If you want a quick fix and have a desire to pretend that everything is ok, take a pill and be on your way.  If you want to really deal with the issues at hand, there will be pain and sacrifice, there will be an investment on your part, and there will be tough choices.   The funny part about this second option is that other problems could come up and all your work could in fact be for nothing.   This is just reality.  Even with that being the case, what is the effort worth to you in the long run?

Start asking these questions and you may find out that it is worth more than you know.

2 thoughts on “The Doctor will See You Now – Context = Business Quick Fix

  1. Very topical. I see this all the time, not just in business. I bet most of the world’s economy is spent on addressing symptoms, not problems.


  2. Agree with your “reality check” Howie. However, I think that there ARE solutions that can address the problems by treating them as symptoms.

    What practitioners have to do is to create services for the symptoms that are most closely linked to the deeper problem as a function of differentiating deeper, more persistent problems. The lab test rules out more rare or specialized threats for the pill-dispensing physician; the same is beginning to be understood by those who care for the mind and the emotions by observing the actions of the brain and body.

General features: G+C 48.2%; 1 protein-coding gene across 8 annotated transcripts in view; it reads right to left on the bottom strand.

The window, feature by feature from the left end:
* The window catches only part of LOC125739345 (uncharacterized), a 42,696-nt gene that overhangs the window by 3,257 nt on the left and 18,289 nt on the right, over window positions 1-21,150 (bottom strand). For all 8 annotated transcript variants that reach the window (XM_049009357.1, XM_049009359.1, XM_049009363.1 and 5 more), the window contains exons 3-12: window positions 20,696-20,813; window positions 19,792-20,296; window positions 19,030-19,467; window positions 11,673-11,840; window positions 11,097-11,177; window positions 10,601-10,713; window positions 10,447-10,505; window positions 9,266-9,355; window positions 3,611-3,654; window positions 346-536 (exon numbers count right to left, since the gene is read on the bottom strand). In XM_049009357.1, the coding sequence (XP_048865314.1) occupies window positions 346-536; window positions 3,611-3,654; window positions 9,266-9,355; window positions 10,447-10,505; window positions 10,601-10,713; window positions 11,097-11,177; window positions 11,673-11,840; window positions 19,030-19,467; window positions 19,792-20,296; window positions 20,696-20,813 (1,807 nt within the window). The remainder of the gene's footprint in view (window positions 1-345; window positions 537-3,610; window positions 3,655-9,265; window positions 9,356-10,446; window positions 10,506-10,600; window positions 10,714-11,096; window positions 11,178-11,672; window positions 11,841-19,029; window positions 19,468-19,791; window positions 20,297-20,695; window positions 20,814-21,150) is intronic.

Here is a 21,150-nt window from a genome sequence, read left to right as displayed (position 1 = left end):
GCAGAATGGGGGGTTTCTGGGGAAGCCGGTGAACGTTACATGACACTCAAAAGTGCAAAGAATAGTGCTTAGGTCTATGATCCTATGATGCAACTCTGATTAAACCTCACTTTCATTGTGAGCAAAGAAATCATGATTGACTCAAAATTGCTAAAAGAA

The beauty of Dave Eagleman’s argument in “Incognito” (BTW, a life-changing book you recommended!) is that we have three “brain” functions within the one organ, but barely use the one we have conscious connection with! The other two–the unconscious and the non-conscious–take care of the majority of our life-threatening, critical functions. Unfortunately, they often do so with faulty parameters for action, i.e. a traumatic childhood event, a misinterpreted statement by a teacher or girlfriend.

    What needs to happen among the “doctors” who care for people’s minds and bodies is to be put in touch with the technology that they could use to track those other datapoints to gather the “hidden” lives of our bodily systems, just as the body does with its unconscious limbic system and non-conscious autonomic nervous system.

    With this approach, the human specialist’s expertise would guide an improved technology observational assist, gathering data on all the hidden interactions that affect the symptom. Then physicians, nutritionists, physical therapists, social workers, and psychologists could collaborate with a person’s CPA, IT specialist, and executive assistant in doing more interdisciplinary work together through social networking-based research in a similar way.

    This interdependent human-machine interaction process would then provide more specialized assistance to caregivers. When a client/patient/counselee, etc. “sees” a symptom that concerns them, they can be provided not only a solution that “fixes” their symptom, but also provide their care-givers with further quantitative assistance to justify attention to emerging symptoms regarding the deeper issues.

    Advertising gathers such information for buying patterns; why don’t we use such techniques to gather data for other similar, but more critical, needs? It’s there to be done; we just have to define the activities of body and brain that signal emergent behaviors that will threaten their lives if unattended…

    Thanks for the inspiration!